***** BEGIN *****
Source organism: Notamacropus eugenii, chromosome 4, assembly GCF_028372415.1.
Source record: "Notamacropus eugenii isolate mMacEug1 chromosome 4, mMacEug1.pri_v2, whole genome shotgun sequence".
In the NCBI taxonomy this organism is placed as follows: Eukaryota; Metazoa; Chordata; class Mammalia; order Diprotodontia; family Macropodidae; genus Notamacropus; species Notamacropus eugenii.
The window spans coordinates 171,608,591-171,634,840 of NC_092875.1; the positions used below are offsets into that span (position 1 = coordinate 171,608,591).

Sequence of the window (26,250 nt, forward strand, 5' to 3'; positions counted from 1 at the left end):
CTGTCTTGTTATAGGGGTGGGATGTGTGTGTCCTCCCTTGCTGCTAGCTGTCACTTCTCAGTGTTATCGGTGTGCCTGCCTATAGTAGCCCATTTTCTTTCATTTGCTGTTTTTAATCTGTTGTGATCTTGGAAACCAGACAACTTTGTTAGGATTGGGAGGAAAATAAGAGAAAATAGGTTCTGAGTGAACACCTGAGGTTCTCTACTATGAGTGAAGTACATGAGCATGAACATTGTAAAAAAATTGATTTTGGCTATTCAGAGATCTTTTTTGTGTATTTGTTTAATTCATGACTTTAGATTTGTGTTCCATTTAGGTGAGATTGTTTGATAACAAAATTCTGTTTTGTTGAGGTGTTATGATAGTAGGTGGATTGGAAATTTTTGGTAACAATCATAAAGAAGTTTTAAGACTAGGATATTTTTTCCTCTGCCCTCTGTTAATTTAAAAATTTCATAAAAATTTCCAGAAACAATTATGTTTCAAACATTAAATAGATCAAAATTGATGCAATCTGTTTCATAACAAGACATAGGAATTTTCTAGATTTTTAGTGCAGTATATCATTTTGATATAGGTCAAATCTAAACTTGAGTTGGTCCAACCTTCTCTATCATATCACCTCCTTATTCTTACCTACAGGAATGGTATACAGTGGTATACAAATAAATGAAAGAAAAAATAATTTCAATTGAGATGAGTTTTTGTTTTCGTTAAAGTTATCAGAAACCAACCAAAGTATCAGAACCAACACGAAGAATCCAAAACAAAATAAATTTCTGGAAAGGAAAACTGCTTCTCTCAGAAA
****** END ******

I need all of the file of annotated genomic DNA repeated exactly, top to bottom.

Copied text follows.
Source organism: Notamacropus eugenii, chromosome 4, assembly GCF_028372415.1.
Source record: "Notamacropus eugenii isolate mMacEug1 chromosome 4, mMacEug1.pri_v2, whole genome shotgun sequence".
In the NCBI taxonomy this organism is placed as follows: Eukaryota; Metazoa; Chordata; class Mammalia; order Diprotodontia; family Macropodidae; genus Notamacropus; species Notamacropus eugenii.
The window spans coordinates 171,608,591-171,634,840 of NC_092875.1; the positions used below are offsets into that span (position 1 = coordinate 171,608,591).

Sequence of the window (26,250 nt, forward strand, 5' to 3'; positions counted from 1 at the left end):
CTGTCTTGTTATAGGGGTGGGATGTGTGTGTCCTCCCTTGCTGCTAGCTGTCACTTCTCAGTGTTATCGGTGTGCCTGCCTATAGTAGCCCATTTTCTTTCATTTGCTGTTTTTAATCTGTTGTGATCTTGGAAACCAGACAACTTTGTTAGGATTGGGAGGAAAATAAGAGAAAATAGGTTCTGAGTGAACACCTGAGGTTCTCTACTATGAGTGAAGTACATGAGCATGAACATTGTAAAAAAATTGATTTTGGCTATTCAGAGATCTTTTTTGTGTATTTGTTTAATTCATGACTTTAGATTTGTGTTCCATTTAGGTGAGATTGTTTGATAACAAAATTCTGTTTTGTTGAGGTGTTATGATAGTAGGTGGATTGGAAATTTTTGGTAACAATCATAAAGAAGTTTTAAGACTAGGATATTTTTTCCTCTGCCCTCTGTTAATTTAAAAATTTCATAAAAATTTCCAGAAACAATTATGTTTCAAACATTAAATAGATCAAAATTGATGCAATCTGTTTCATAACAAGACATAGGAATTTTCTAGATTTTTAGTGCAGTATATCATTTTGATATAGGTCAAATCTAAACTTGAGTTGGTCCAACCTTCTCTATCATATCACCTCCTTATTCTTACCTACAGGAATGGTATACAGTGGTATACAAATAAATGAAAGAAAAAATAATTTCAATTGAGATGAGTTTTTGTTTTCGTTAAAGTTATCAGAAACCAACCAAAGTATCAGAACCAACACGAAGAATCCAAAACAAAATAAATTTCTGGAAAGGAAAACTGCTTCTCTCAGAAA